Pascal Wehrlein28.408 (19)40.460 (18)36.191 (17)
Marcus Ericsson28.374 (18)40.634 (19)36.562 (19)

Speed trap

PosDriverCarEngineSpeed (kph/mph)Gap
1Lewis HamiltonMercedesMercedes308.3 (191.6)
2Sebastian VettelFerrariFerrari308.0 (191.4)-0.3
3Esteban OconForce IndiaMercedes307.7 (191.2)-0.6
4Valtteri BottasMercedesMercedes307.4 (191.0)-0.9
5Lance StrollWilliamsMercedes307.0 (190.8)-1.3
6Sergio PerezForce IndiaMercedes306.9 (190.7)-1.4
7Felipe MassaWilliamsMercedes305.7 (190.0)-2.6
8Kimi RaikkonenFerrariFerrari305.6 (189.9)-2.7
9Romain GrosjeanHaasFerrari303.8 (188.8)-4.5
10Kevin MagnussenHaasFerrari303.2 (188.4)-5.1
11Daniel RicciardoRed BullTAG Heuer303.2 (188.4)-5.1
12Carlos Sainz JnrToro RossoRenault302.7 (188.1)-5.6
13Daniil KvyatToro RossoRenault302.4 (187.9)-5.9
14Max VerstappenRed BullTAG Heuer301.9 (187.6)-6.4
15Stoffel VandoorneMcLarenHonda301.0 (187.0)-7.3
16Fernando AlonsoMcLarenHonda300.6 (186.8)-7.7
17Pascal WehrleinSauberFerrari297.5 (184.9)-10.8
18Marcus EricssonSauberFerrari297.0 (184.5)-11.3
19Nico HulkenbergRenaultRenault296.1 (184.0)-12.2

NB. Data for Jolyon Palmer is not currently available

DriverTeamSoftSuper-softUltra-soft
NewUsedNewUsedNewUsed
Lewis HamiltonMercedes101004
Valtteri BottasMercedes101004
Daniel RicciardoRed Bull011004
Max VerstappenRed Bull011004
Sebastian VettelFerrari011004
Kimi RaikkonenFerrari011004
Sergio PerezForce India101023
Esteban OconForce India101023
Felipe MassaWilliams011032
Lance StrollWilliams011023
Fernando AlonsoMcLaren101004
Stoffel VandoorneMcLaren101004
Daniil KvyatToro Rosso101004
Carlos Sainz JnrToro Rosso101014
Romain GrosjeanHaas101014
Kevin MagnussenHaas101032
Nico HulkenbergRenault101004
Jolyon PalmerRenault101014
Marcus EricssonSauber101023
Pascal WehrleinSauber101041

Over to you

Will Vettel resist Red Bull again to take his fifth Singapore Grand Prix win? And how many times will we see the Safety Car on Sunday?

Share your views on the Singapore Grand Prix in the comments.

2017 Singapore Grand Prix

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Author information

Keith Collantine
Lifelong motor sport fan Keith set up RaceFans in 2005 - when it was originally called F1 Fanatic. Having previously worked as a motoring...

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23 comments on “This time Vettel must grab his chance to take points lead”

  1. Is it just me or is this race one to miss – on TV at least?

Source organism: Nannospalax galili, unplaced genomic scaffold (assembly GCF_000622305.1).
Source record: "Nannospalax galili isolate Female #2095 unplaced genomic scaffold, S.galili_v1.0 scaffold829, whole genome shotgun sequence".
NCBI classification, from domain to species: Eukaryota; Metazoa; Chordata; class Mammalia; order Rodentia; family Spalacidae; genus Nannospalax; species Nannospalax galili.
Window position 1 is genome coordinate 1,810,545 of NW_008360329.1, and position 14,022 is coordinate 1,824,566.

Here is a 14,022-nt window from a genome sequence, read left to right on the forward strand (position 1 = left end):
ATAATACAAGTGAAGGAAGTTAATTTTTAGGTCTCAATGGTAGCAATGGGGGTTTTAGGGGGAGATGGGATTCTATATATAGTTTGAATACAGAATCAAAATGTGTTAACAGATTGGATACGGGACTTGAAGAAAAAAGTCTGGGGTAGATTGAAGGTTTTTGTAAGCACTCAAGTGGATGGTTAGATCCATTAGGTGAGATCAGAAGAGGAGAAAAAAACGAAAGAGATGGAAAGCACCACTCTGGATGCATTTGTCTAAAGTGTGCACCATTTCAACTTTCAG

I expect being in Singapore on the GP weekend is quite a place to be, but watching the race on TV, all I can see is barriers, concrete, walls, fences. I’m reminded of the dreary Valencia concrete canyon, except this time it’s at night. The cutaways to glamorous Singapore offer some relief, but really… The contrast with Spa, Monaco, or Monza could scarcely be greater.

    1. It’s funny… I was just watching the on-board from Vettel’s pole lap & thinking how dreary the circuit looks. Just concrete walls & catch fences.

    2. I disagree, I love watching this race, but I do wish they didn’t light the track so brightly. If you consider the city is lit at a normal level but the F1 cameras show it as almost pitch black because of how bright the track is (and drivers have previously complained there is too much light). I think if they dimmed the track and showed off the backdrop and surroundings it would appear very different (less concrete walls, more of the city).

      Sadly (for me) though, I won’t be able to watch this race tomorrow and I don’t think it’s going to be possible to avoid the result online :(

    3. @rsp123 I like this race. It throws surprises… with the arrival of the Virtual Safety Car, tho, that might not be the case anymore, as we usually saw a good number of SC periods, but now they can live with just a short VSC to sort out any problem… plus we have 6 cars less than we used to have, so it’s always going to be less chaotic.

      But you never know… it’s one of those races I’d not miss (if I wasn’t a F1Fanatic and didn’t watch every single one of them like I do, of course…)

    4. I disagree. As someone who has been to this GP 7 years in a row now, I have to say I am impressed every single time. Usually at most circuits there are “prime locations” and then some others. At this one, the experience you get at the Paddock Club (which I have been a couple of times and haven’t really been impressed given it is full of suits who are simply networking and not much interested in the race rather than the start) is pretty much the same with a simple walk-about ticket. Simply because you are so close to the track and the cars no matter where you may be. The cars look beautiful under the dark skies (because of the superb lighting of course) and the backdrop is simply stunning. You’ve got the Singapore Flyer at one end (if you are at one end of the pit grandstand), the CBD (padang), the Marina (Bay grandstand) and the whole start finish straight with the Flyer (turn 1 and 2 grandstand). Also, the live commentary and the TV screens are pretty good too! For a viewer physically present, it is a treat to the eyes if not as much to the viewer at home. I’d take that any day over staying at home and catching the race on TV!